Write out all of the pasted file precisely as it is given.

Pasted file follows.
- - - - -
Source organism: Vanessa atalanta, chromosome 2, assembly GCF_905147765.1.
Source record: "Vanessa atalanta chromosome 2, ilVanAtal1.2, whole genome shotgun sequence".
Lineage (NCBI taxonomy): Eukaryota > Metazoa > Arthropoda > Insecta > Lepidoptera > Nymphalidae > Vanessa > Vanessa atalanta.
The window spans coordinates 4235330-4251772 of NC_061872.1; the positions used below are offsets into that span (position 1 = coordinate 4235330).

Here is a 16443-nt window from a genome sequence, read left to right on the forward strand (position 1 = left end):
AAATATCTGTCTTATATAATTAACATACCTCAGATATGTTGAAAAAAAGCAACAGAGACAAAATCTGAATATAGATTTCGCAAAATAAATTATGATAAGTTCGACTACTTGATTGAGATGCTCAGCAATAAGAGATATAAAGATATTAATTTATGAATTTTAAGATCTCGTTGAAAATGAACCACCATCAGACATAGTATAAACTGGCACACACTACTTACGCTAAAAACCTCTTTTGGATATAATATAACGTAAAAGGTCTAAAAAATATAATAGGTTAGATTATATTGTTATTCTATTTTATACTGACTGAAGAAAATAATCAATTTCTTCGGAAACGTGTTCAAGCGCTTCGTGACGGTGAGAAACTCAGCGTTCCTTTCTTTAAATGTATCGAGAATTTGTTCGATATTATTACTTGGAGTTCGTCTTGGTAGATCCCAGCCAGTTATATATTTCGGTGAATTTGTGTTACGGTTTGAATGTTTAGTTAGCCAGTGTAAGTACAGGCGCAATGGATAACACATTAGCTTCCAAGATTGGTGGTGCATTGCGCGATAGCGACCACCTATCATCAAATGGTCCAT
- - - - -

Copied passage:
Source organism: Vanessa atalanta, chromosome 2, assembly GCF_905147765.1.
Source record: "Vanessa atalanta chromosome 2, ilVanAtal1.2, whole genome shotgun sequence".
Lineage (NCBI taxonomy): Eukaryota > Metazoa > Arthropoda > Insecta > Lepidoptera > Nymphalidae > Vanessa > Vanessa atalanta.
The window spans coordinates 4235330-4251772 of NC_061872.1; the positions used below are offsets into that span (position 1 = coordinate 4235330).

Here is a 16443-nt window from a genome sequence, read left to right on the forward strand (position 1 = left end):
AAATATCTGTCTTATATAATTAACATACCTCAGATATGTTGAAAAAAAGCAACAGAGACAAAATCTGAATATAGATTTCGCAAAATAAATTATGATAAGTTCGACTACTTGATTGAGATGCTCAGCAATAAGAGATATAAAGATATTAATTTATGAATTTTAAGATCTCGTTGAAAATGAACCACCATCAGACATAGTATAAACTGGCACACACTACTTACGCTAAAAACCTCTTTTGGATATAATATAACGTAAAAGGTCTAAAAAATATAATAGGTTAGATTATATTGTTATTCTATTTTATACTGACTGAAGAAAATAATCAATTTCTTCGGAAACGTGTTCAAGCGCTTCGTGACGGTGAGAAACTCAGCGTTCCTTTCTTTAAATGTATCGAGAATTTGTTCGATATTATTACTTGGAGTTCGTCTTGGTAGATCCCAGCCAGTTATATATTTCGGTGAATTTGTGTTACGGTTTGAATGTTTAGTTAGCCAGTGTAAGTACAGGCGCAATGGATAACACATTAGCTTCCAAGATTGGTGGTGCATTGCGCGATAGCGACCACCTATCATCAAATGGTCCAT